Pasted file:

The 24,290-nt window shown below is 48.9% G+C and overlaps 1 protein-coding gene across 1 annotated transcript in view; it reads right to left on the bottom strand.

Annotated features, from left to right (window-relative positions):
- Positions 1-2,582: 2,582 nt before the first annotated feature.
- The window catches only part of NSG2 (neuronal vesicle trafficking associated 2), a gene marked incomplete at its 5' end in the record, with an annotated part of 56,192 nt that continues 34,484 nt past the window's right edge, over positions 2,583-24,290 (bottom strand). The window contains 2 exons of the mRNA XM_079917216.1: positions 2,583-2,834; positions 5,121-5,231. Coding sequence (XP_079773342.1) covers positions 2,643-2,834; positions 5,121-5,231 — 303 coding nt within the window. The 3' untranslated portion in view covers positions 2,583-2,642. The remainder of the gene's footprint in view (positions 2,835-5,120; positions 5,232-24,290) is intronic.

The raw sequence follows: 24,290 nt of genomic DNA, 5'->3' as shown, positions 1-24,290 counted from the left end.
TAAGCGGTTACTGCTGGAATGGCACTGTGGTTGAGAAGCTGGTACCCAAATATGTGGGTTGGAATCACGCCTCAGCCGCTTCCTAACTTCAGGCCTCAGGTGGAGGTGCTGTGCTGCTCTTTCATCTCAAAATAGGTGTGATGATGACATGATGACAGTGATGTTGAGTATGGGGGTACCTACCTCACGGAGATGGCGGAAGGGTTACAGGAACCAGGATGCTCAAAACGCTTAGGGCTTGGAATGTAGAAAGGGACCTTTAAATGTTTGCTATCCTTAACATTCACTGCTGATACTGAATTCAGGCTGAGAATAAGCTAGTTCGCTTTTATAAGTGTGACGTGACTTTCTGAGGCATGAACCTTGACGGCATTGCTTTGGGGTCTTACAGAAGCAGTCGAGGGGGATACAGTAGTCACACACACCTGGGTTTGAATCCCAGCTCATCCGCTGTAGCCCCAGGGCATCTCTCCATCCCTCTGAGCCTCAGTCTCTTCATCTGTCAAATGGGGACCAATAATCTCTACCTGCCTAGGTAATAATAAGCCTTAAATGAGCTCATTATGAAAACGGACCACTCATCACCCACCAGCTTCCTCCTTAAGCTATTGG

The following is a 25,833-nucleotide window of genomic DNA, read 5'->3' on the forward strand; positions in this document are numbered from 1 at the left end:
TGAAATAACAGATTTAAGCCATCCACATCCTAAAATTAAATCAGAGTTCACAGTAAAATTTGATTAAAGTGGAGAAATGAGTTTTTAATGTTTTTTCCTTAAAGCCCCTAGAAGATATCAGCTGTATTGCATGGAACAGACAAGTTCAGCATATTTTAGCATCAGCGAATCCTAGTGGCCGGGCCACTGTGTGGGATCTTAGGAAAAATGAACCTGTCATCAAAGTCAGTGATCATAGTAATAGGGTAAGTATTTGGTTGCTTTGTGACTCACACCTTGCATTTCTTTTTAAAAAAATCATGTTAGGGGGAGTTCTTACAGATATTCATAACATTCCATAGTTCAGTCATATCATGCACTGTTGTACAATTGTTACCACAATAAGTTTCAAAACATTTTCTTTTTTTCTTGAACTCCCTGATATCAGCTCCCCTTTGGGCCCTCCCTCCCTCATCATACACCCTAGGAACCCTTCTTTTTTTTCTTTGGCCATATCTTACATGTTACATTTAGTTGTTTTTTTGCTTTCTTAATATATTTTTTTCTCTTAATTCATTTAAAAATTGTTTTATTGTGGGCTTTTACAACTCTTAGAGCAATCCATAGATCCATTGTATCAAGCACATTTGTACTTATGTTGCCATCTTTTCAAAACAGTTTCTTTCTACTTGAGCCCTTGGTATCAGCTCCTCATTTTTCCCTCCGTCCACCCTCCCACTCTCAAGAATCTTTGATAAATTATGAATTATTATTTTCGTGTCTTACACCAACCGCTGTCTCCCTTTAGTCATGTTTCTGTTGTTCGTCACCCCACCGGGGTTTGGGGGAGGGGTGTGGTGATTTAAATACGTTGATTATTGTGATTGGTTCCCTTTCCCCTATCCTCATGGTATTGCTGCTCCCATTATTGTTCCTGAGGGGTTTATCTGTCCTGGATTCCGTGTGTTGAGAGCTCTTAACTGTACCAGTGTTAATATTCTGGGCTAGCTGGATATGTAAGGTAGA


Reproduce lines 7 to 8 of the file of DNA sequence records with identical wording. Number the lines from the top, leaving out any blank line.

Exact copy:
The following is a 25,833-nucleotide window of genomic DNA, read 5'->3' on the forward strand; positions in this document are numbered from 1 at the left end:
TGAAATAACAGATTTAAGCCATCCACATCCTAAAATTAAATCAGAGTTCACAGTAAAATTTGATTAAAGTGGAGAAATGAGTTTTTAATGTTTTTTCCTTAAAGCCCCTAGAAGATATCAGCTGTATTGCATGGAACAGACAAGTTCAGCATATTTTAGCATCAGCGAATCCTAGTGGCCGGGCCACTGTGTGGGATCTTAGGAAAAATGAACCTGTCATCAAAGTCAGTGATCATAGTAATAGGGTAAGTATTTGGTTGCTTTGTGACTCACACCTTGCATTTCTTTTTAAAAAAATCATGTTAGGGGGAGTTCTTACAGATATTCATAACATTCCATAGTTCAGTCATATCATGCACTGTTGTACAATTGTTACCACAATAAGTTTCAAAACATTTTCTTTTTTTCTTGAACTCCCTGATATCAGCTCCCCTTTGGGCCCTCCCTCCCTCATCATACACCCTAGGAACCCTTCTTTTTTTTCTTTGGCCATATCTTACATGTTACATTTAGTTGTTTTTTTGCTTTCTTAATATATTTTTTTCTCTTAATTCATTTAAAAATTGTTTTATTGTGGGCTTTTACAACTCTTAGAGCAATCCATAGATCCATTGTATCAAGCACATTTGTACTTATGTTGCCATCTTTTCAAAACAGTTTCTTTCTACTTGAGCCCTTGGTATCAGCTCCTCATTTTTCCCTCCGTCCACCCTCCCACTCTCAAGAATCTTTGATAAATTATGAATTATTATTTTCGTGTCTTACACCAACCGCTGTCTCCCTTTAGTCATGTTTCTGTTGTTCGTCACCCCACCGGGGTTTGGGGGAGGGGTGTGGTGATTTAAATACGTTGATTATTGTGATTGGTTCCCTTTCCCCTATCCTCATGGTATTGCTGCTCCCATTATTGTTCCTGAGGGGTTTATCTGTCCTGGATTCCGTGTGTTGAGAGCTCTTAACTGTACCAGTGTTAATATTCTGGGCTAGCTGGATATGTAAGGTAGA